Understanding Rubber and Plastic Extrusion

September 23, 2015
Understanding Rubber and Plastic Extrusion

Extrusion technology is a profile-driven process that works on a cross-sectional track. The fabrication process is immensely popular in industry as a means of producing long components that can serve in the home or in industrial applications. For example, common rubber and plastic extrusion examples are seen everyday in the plumbing industry. Long PVC pipes carrying waste and water have been formed in these extrusion facilities by special machinery. Even a tiny bendable plastic straw uses this technique, a process referred to as profile extrusion. As briefly touched upon earlier, this type of work is reserved for parts that are formed with a continuous cross-sectional area, so pipes, hoses and tubing are fabricated in these profile extruders.

Uniformity is always a strong point in an engineering process, but rubber and plastic extrusion techniques need a little more versatility in order to satisfy the countless applications for the polymer production technology. Blown film extrusion is the next entry in this fabrication family. Blown film extrusion uses lengths of thin plastic to make plastic bags and sheets of polymer-derived products that can be used to wrap food or package fragile items. The material fabrication process, in this case, uses a vertically-mounted die and an annular opening. The molten plastic is pumped through the opening and shaped into a sack-like bladder by a central column pitted with openings. The openings release air, blowing the film into a bubble, which cools to form the film. Nip rollers and a slitter station process the collapsed bladder into sheets and bags.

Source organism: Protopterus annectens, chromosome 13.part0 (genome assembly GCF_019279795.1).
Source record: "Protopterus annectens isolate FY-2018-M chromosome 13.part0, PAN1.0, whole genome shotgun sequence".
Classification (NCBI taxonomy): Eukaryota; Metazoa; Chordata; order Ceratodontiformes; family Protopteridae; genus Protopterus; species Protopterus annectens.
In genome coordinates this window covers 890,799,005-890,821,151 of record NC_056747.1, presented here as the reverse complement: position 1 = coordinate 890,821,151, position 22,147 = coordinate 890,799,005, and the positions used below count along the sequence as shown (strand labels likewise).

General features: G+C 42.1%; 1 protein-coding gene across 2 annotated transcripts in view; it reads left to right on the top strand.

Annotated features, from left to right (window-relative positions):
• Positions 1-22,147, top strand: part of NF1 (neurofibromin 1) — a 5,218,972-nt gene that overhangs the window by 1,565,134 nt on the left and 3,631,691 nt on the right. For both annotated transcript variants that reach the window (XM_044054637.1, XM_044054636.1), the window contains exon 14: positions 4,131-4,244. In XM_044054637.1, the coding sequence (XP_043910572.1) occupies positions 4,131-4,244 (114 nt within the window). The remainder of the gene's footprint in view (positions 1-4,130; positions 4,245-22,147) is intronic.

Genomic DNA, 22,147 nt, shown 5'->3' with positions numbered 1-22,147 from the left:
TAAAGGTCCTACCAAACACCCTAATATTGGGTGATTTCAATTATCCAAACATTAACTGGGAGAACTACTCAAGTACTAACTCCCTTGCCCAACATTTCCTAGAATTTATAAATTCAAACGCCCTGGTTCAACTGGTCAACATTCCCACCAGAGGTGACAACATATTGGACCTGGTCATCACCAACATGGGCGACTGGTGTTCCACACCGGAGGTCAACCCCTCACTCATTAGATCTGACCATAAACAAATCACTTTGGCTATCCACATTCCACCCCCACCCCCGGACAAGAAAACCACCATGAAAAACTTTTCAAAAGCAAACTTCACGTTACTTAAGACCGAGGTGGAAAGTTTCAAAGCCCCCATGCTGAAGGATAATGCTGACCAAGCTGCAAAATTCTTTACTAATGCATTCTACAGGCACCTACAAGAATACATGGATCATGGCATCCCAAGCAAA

The horizontal handling of a rubber and plastic extrusion cycle is a more common sight than the alternative blown film example, although both techniques are kept busy by client demands for countless extruded products. A rubber insulated electrical cable, for instance, is formed by the profile technique using special rotating screws and a top-mounted hopper filled to capacity with an elastomer that exhibits electrical resistance characteristics. The melted source material is liquefied further by screw action in a cavity, exiting the die to fall into a cooling trough of water. A cutting station and rollers slice the extruded parts to size and convey them forward to the next processing point.

It would do the technique a disservice to focus on round profiles, the pipes and tubes that are used in every conceivable piece of machinery. Angled components with uniform areas are produced on these machines, as are irregularly shaped hoses. Finally, imagine open-ended products, lengths of opaque plastic used, perhaps, as shades for fluorescent lighting fixtures. Friction, pressure and cavity deformation can extrude any number of these uniformly fabricated parts at speed, shearing each one to length at the end of the production line.